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Bipartisan rail bill introduced in SenateBipartisan rail bill introduced in Senate

Legislation to reauthorize the STB and provides common-sense reforms concerning how the STB operates.

Jacqui Fatka

March 20, 2015

2 Min Read
Bipartisan rail bill introduced in Senate

Sens. John Thune (R-S.D.), and Bill Nelson (D-Fla.), chair and ranking member of the Senate Commerce Committee, recently introduced S. 808 the Surface Transportation Board (STB) Reauthorization Act of 2015, which was welcomed by those in the ag industry.  

The bipartisan bill includes a number of reforms sought by ag shippers, including modernizing the structure and operations of the STB to allow for more efficient resolution of disputes between shippers and railroads, and new investigative authority which will allow STB to investigate service complaints without a direct shipper complaint.

"This legislation provides some important reforms to how the STB is able to operate and oversee the nation's rail freight system," said Randy Gordon, National Grain and Feed Association president.

"Agricultural shippers rely heavily on rail transportation and partner with the nation's rail carriers to get commodities to market. However, the STB needs to have the right tools to provide the necessary oversight of the rail freight system. That is what was envisioned when the Staggers Rail Act was first enacted in 1980, and is even more important today given the regional duopolies that now exist in the structure of the U.S. rail network,” Gordon said.

He added this legislation goes a long way in improving and strengthening the STB so it can carry out its statutory duties and provide the meaningful and intended safeguards intended under existing law.

Importantly, the legislation introduced by Thune and Nelson, if enacted, would provide the STB with the authority to initiate investigations of improper rail practices on its own authority ; the current policy only allows an investigation upon a formal complaint being filed with the agency, which can be a difficult and costly process. The bill also would expand the STB from three members to five, and enable STB members to converse and otherwise communicate about pending proceedings and issues to provide for a more informed and deliberative process.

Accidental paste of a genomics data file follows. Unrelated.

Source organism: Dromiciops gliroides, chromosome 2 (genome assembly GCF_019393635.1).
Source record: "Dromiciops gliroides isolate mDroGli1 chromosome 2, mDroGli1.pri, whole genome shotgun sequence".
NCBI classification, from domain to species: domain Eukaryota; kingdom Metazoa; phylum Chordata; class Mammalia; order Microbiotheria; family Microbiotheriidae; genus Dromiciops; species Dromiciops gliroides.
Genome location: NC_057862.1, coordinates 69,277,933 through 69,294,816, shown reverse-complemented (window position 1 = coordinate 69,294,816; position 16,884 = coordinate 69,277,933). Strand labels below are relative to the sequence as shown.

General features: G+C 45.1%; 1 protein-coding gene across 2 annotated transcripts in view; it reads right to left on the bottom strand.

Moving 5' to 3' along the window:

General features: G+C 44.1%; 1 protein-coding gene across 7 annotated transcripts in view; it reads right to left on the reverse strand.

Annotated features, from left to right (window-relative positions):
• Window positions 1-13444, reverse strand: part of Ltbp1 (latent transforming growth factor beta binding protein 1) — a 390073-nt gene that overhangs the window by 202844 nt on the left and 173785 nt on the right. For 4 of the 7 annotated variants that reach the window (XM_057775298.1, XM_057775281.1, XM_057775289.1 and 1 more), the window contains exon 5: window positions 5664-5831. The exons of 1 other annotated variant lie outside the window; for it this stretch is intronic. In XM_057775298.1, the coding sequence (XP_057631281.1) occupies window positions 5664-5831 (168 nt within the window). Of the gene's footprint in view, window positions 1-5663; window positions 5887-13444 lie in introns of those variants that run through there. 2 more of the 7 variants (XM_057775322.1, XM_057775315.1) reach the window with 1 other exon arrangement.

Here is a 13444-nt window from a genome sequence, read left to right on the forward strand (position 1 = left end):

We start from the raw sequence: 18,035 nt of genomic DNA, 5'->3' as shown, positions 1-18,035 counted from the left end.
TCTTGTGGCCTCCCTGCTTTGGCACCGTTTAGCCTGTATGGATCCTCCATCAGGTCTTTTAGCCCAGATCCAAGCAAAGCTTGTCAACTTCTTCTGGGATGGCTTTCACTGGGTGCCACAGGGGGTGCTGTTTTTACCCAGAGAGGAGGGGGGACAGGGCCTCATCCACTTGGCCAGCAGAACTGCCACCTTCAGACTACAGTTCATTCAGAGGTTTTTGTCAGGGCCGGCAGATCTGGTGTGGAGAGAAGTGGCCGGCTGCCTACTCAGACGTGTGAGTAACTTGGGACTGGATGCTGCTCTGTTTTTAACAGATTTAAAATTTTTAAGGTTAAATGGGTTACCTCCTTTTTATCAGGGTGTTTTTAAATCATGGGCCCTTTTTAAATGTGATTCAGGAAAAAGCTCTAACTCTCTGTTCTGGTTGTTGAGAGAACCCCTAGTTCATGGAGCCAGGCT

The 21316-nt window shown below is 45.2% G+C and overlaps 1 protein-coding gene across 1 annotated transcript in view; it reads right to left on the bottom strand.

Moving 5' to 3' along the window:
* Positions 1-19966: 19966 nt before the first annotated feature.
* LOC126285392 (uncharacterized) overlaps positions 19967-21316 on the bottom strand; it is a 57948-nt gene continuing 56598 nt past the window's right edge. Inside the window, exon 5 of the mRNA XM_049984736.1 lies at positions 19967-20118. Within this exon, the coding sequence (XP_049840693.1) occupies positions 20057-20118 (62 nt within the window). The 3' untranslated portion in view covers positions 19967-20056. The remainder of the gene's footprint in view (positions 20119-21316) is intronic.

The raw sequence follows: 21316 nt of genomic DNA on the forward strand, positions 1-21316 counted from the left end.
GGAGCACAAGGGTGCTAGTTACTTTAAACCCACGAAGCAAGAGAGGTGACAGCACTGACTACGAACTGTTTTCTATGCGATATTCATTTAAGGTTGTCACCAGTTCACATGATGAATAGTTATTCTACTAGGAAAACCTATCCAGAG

Currently, because the size of the STB is limited to three members, any two members cannot communicate directly with one another on pending matters unless a public meeting is called. In addition, the bill would require the STB to become more transparent by reporting to Congress - and in most cases to the public - on the status of ongoing proceedings, complaints filed with the agency and how they are resolved, service complaints received by the STB and how they are resolved, and the status of unfinished STB proceedings.

The legislation is scheduled to go to a full committee mark-up next week.

Similar legislation was introduced and passed by the Senate Committee on Commerce, Science, and Transportation last Congress. However, that legislation did not receive consideration by the full Senate before the close of the last Congress. The NGFA said it would be working actively for enactment of the bill this year.

About the Author(s)

Jacqui Fatka

Policy editor, Farm Futures

Jacqui Fatka grew up on a diversified livestock and grain farm in southwest Iowa and graduated from Iowa State University with a bachelor’s degree in journalism and mass communications, with a minor in agriculture education, in 2003. She’s been writing for agricultural audiences ever since. In college, she interned with Wallaces Farmer and cultivated her love of ag policy during an internship with the Iowa Pork Producers Association, working in Sen. Chuck Grassley’s Capitol Hill press office. In 2003, she started full time for Farm Progress companies’ state and regional publications as the e-content editor, and became Farm Futures’ policy editor in 2004. A few years later, she began covering grain and biofuels markets for the weekly newspaper Feedstuffs. As the current policy editor for Farm Progress, she covers the ongoing developments in ag policy, trade, regulations and court rulings. Fatka also serves as the interim executive secretary-treasurer for the North American Agricultural Journalists. She lives on a small acreage in central Ohio with her husband and three children.

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